"Truckie!" he cried, bounding up the steps. "Truckie, wake up! I got a bird!"

The Engineer woke with a start, the way people do when they dream they're falling. He blinked in bewilderment, looking around as if he were trying to recall where he was. He sniffed and rubbed his eyes, then looked up at the Sniper. His mouth was open to speak, but when he saw the bird his eyes widened and for the first time in a while, he grinned. "Well I'll be."

Feeling his ears grow warm, the Sniper broke eye contact, coughing into his fist and then scratching his cheek with a shrug. He still felt a bit breathless from running all the way back. "Yeah, it—uh—the moment I saw it I didn't even think, just shot it."

"That's—that's just fantastic, Slim." The Engineer chuckled hoarsely as he stretched his shoulders. "Help me up, would you?"

The Sniper offered his arm, and the Engineer clasped it tightly. He rose with a grunt, and was subsequently handed the fresh kill.

"So where was this little varmint hiding, anyway?" He was looking it over as if he didn't even believe it was real. It was still warm.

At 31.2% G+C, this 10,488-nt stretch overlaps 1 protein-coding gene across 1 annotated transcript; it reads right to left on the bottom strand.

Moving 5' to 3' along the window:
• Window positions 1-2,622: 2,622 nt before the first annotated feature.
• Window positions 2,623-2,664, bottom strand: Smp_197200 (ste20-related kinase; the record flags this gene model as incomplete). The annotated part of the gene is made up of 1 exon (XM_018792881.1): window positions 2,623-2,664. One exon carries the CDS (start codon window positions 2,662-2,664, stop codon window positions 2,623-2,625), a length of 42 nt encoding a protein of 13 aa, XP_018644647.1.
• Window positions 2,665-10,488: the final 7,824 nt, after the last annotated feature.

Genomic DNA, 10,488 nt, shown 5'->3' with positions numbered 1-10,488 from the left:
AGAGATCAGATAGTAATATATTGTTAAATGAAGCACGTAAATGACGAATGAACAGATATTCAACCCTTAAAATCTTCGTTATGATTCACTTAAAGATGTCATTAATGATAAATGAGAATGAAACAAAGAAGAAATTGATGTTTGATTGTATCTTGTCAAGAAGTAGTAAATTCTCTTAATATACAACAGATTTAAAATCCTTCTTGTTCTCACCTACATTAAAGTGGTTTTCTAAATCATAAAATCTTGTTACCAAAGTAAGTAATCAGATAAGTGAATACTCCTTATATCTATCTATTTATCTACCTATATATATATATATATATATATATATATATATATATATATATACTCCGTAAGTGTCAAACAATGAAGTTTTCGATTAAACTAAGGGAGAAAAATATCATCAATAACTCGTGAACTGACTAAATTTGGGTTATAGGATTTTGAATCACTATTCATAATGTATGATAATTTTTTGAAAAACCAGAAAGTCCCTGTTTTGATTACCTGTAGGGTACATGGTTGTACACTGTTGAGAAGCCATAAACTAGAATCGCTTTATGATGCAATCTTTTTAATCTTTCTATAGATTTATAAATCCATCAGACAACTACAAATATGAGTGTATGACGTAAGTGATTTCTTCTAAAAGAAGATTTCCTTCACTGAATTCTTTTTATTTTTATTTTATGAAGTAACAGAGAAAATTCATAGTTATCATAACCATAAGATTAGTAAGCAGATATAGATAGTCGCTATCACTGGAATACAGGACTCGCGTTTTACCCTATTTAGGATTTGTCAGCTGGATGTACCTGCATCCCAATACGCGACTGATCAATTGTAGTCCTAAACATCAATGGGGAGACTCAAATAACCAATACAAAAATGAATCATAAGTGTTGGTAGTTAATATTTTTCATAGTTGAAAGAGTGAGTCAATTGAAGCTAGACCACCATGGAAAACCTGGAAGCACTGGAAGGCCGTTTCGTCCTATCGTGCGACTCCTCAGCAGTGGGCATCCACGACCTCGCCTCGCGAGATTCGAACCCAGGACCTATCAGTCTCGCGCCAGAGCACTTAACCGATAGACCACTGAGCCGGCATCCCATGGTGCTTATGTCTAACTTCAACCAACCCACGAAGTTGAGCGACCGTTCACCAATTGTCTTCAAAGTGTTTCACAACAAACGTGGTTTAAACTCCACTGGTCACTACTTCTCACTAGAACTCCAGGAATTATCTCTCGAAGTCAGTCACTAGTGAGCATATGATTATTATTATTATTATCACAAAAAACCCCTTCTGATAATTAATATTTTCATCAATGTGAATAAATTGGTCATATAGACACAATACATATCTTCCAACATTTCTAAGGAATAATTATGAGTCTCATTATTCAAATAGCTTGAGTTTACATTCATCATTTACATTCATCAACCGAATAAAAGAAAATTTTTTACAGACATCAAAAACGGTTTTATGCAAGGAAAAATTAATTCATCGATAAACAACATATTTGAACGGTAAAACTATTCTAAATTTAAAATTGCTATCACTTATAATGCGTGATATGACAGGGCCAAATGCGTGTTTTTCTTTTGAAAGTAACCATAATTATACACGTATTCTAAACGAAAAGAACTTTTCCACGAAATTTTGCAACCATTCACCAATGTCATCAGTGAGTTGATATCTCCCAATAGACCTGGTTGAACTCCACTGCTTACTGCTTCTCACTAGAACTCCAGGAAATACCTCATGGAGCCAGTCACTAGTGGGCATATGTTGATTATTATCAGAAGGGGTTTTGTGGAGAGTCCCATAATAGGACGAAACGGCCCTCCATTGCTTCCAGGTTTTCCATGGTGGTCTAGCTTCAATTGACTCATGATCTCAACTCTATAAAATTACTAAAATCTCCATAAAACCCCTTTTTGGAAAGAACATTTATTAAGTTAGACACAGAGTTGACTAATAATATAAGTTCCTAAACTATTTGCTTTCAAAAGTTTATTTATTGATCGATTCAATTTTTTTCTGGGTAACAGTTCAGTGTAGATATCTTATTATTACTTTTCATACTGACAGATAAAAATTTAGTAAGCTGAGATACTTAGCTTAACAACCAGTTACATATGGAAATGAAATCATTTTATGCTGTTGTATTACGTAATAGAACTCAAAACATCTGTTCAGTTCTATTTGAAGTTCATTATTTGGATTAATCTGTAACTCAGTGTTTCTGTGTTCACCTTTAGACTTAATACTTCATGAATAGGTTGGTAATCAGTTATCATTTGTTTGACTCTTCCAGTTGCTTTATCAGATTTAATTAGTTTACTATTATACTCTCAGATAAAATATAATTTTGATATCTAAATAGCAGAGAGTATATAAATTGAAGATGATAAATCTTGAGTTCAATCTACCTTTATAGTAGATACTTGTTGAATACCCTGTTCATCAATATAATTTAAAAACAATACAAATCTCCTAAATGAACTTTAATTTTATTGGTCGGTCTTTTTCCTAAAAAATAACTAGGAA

The Sniper shrugged again. "I don't really know. I just heard it caw, and I turned and saw it sittin' on the CP. Like I said, I didn't really take the time to think about it."

The Engineer's head suddenly shot up, his eyes electric. "Say that again."

The other man blinked, confused. "Er, I heard a bird cawing, and I turned and saw it was standing on the Capture Point?"

There was a growl and a vigorous head shaking. "No, that's not what you said before, you said—"

The Sniper scratched the back of his neck. "Uh, I called it the CP?"

"Yes!" Shoving the bird back into the Sniper's arms, he reached into his pocket and withdrew the wrinkled slip of paper that they had found in the dead Spy's hand.